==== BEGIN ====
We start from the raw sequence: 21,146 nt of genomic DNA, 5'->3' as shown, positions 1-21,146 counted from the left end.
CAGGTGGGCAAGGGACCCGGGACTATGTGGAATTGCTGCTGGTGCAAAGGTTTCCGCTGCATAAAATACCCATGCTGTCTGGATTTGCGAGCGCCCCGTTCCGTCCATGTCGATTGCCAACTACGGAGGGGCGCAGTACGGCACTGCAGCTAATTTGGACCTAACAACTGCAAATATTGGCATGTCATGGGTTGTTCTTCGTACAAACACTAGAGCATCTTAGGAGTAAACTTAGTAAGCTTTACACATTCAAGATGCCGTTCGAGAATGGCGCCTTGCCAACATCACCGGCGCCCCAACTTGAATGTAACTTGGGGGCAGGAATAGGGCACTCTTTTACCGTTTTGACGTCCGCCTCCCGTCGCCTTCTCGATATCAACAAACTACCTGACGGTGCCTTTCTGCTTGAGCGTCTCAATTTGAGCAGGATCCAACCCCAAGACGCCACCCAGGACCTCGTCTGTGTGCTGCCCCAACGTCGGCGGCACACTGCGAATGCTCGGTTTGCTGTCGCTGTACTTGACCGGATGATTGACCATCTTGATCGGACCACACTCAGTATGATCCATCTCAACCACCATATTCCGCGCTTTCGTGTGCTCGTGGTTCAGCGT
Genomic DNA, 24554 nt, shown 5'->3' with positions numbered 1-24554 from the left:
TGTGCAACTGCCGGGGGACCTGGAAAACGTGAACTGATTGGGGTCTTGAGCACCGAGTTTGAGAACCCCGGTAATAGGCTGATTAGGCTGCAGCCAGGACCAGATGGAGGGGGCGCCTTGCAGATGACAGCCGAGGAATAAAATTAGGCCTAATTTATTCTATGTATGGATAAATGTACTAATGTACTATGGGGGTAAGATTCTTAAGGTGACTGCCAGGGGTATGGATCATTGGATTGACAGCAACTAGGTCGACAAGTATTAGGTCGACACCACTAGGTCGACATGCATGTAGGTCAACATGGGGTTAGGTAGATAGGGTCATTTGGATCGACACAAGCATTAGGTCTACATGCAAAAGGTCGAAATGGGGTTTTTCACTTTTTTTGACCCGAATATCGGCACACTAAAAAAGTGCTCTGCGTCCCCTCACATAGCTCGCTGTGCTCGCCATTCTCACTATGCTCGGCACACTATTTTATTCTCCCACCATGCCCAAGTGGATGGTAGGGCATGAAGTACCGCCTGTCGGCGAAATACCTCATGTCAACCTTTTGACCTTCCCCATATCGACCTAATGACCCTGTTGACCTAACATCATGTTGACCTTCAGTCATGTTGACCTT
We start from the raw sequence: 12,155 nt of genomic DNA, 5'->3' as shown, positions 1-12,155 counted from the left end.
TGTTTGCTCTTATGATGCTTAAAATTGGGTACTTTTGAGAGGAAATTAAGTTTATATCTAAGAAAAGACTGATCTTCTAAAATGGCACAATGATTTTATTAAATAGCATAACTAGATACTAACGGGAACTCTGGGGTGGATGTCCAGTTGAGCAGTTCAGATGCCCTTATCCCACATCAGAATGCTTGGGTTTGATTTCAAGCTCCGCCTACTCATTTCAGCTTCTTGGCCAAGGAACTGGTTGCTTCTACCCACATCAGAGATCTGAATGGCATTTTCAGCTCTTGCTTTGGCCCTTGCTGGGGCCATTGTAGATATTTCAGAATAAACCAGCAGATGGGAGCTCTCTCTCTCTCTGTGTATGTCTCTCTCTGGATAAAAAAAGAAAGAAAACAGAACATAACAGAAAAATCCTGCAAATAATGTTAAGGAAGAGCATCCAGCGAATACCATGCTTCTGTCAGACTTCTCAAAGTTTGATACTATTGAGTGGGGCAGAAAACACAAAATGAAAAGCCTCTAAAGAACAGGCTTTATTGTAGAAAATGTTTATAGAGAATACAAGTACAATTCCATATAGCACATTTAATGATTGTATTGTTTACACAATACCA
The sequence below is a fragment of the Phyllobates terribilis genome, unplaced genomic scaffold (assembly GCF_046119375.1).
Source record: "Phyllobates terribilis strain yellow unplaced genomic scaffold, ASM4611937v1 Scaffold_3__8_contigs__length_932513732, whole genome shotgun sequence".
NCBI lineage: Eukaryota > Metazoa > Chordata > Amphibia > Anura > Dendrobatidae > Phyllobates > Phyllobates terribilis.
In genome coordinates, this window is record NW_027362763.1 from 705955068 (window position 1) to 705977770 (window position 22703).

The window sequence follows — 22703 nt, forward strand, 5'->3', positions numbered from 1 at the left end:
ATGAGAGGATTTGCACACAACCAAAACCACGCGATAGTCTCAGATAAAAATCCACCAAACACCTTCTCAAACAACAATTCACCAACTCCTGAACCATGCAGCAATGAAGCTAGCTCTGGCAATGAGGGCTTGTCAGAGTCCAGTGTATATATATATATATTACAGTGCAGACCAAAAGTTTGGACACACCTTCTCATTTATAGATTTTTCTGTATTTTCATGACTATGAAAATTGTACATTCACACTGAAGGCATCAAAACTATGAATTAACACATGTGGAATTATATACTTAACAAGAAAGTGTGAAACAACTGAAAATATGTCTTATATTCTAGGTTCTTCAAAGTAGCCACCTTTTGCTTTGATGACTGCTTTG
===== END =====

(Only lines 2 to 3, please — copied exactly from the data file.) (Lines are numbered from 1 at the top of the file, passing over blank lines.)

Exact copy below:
CAGGTGGGCAAGGGACCCGGGACTATGTGGAATTGCTGCTGGTGCAAAGGTTTCCGCTGCATAAAATACCCATGCTGTCTGGATTTGCGAGCGCCCCGTTCCGTCCATGTCGATTGCCAACTACGGAGGGGCGCAGTACGGCACTGCAGCTAATTTGGACCTAACAACTGCAAATATTGGCATGTCATGGGTTGTTCTTCGTACAAACACTAGAGCATCTTAGGAGTAAACTTAGTAAGCTTTACACATTCAAGATGCCGTTCGAGAATGGCGCCTTGCCAACATCACCGGCGCCCCAACTTGAATGTAACTTGGGGGCAGGAATAGGGCACTCTTTTACCGTTTTGACGTCCGCCTCCCGTCGCCTTCTCGATATCAACAAACTACCTGACGGTGCCTTTCTGCTTGAGCGTCTCAATTTGAGCAGGATCCAACCCCAAGACGCCACCCAGGACCTCGTCTGTGTGCTGCCCCAACGTCGGCGGCACACTGCGAATGCTCGGTTTGCTGTCGCTGTACTTGACCGGATGATTGACCATCTTGATCGGACCACACTCAGTATGATCCATCTCAACCACCATATTCCGCGCTTTCGTGTGCTCGTGGTTCAGCGT
Genomic DNA, 24554 nt, shown 5'->3' with positions numbered 1-24554 from the left: